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I am trying to mine association rules from my transaction dataset and I have questions regarding the support, confidence and lift of a rule.

Assume we have rule like {X} -> {Y}

I know that support is P(XY), confidence is P(XY)/P(X) and lift is P(XY)/P(X)P(Y), where the lift is a measurement of independence of X and Y (1 represents independent)

However, I just don't know how to interpret rules with these indicators. I have rules with high support, high confidence and low lift, is that a good rule ?

Since high confidence represents strong association and high support represents how convincing their association are. So high confidence + high support = good rule and we can ignore lift?

If I am going to order / rank my rules and pick, let say the best 10 to examine, which indicator should be chosen as the ranking variable?

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It depends on your task. But usually you want all three to be high.

  • high support: should apply to a large amount of cases
  • high confidence: should be correct often
  • high lift: indicates it is not just a coincidence

Consider e.g. "rain" and "day". Assuming we live in a very unfortunate place at the Equator, where it is raining 50% of the time, and it is day 50% of the time, and these are independent of each other. I.e. in 25% of the time it is raining and it is day.

We then have a support of 25% - that is pretty high for most data sets. We also have a confidence of 50% - that is also pretty good. If 50% of my visitors buy a product I recommend I would be a billionaire. But the lift is just 1, i.e. no improvement.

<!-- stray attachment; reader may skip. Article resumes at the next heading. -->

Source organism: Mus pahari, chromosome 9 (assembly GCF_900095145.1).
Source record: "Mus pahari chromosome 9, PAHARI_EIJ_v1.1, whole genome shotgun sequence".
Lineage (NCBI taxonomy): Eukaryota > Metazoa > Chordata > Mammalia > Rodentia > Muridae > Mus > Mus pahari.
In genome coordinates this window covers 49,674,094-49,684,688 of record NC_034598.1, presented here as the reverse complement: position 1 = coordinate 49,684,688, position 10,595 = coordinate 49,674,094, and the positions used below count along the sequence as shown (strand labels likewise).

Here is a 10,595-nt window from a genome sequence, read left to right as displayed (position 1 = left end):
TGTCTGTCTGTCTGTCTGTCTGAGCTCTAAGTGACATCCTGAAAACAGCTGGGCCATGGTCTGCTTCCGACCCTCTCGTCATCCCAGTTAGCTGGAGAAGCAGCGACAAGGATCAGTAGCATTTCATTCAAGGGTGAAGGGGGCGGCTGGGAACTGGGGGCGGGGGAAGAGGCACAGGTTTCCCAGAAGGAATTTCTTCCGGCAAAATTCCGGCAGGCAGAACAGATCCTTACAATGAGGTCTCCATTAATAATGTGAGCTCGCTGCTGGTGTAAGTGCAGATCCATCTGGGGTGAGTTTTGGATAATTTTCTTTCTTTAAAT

Beware that on other data sets, you won't get anywhere near 25% support. Consider a supermarket with diverse prodcuts. How many % of customers do you think buy toilet paper?

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  • $\begingroup$ Since confidence considers the conditional probability of a customer buys X, how likely he will also buy Y. Can I say lift considers the "unconditional" probability of Y , or in other words, many people bought X and Y together, therefore the confidence will be high. However if also many customers bought Y (but not together with X), the lift will be low. $\endgroup$ – BigData Aug 13 '16 at 20:58
  • $\begingroup$ And so high support and high confidence could also be a bad rule $\endgroup$ – BigData Aug 13 '16 at 21:00
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    $\begingroup$ Yes, that is why people use lift or one of 20+ other metrics. Lift normalizes the confidence with the independence assumption. A lift of 1.0 means as likely as without the precondition. A lift of <1 indicates a negative correlation (assume that in above example, the confidence were just 40% - it would be high, but the likelihood of raining had even decreased compared to the unconditional 50%), so you usually want a lift > 1.5 - but there are many other measures. $\endgroup$ – Has QUIT--Anony-Mousse Aug 13 '16 at 21:03

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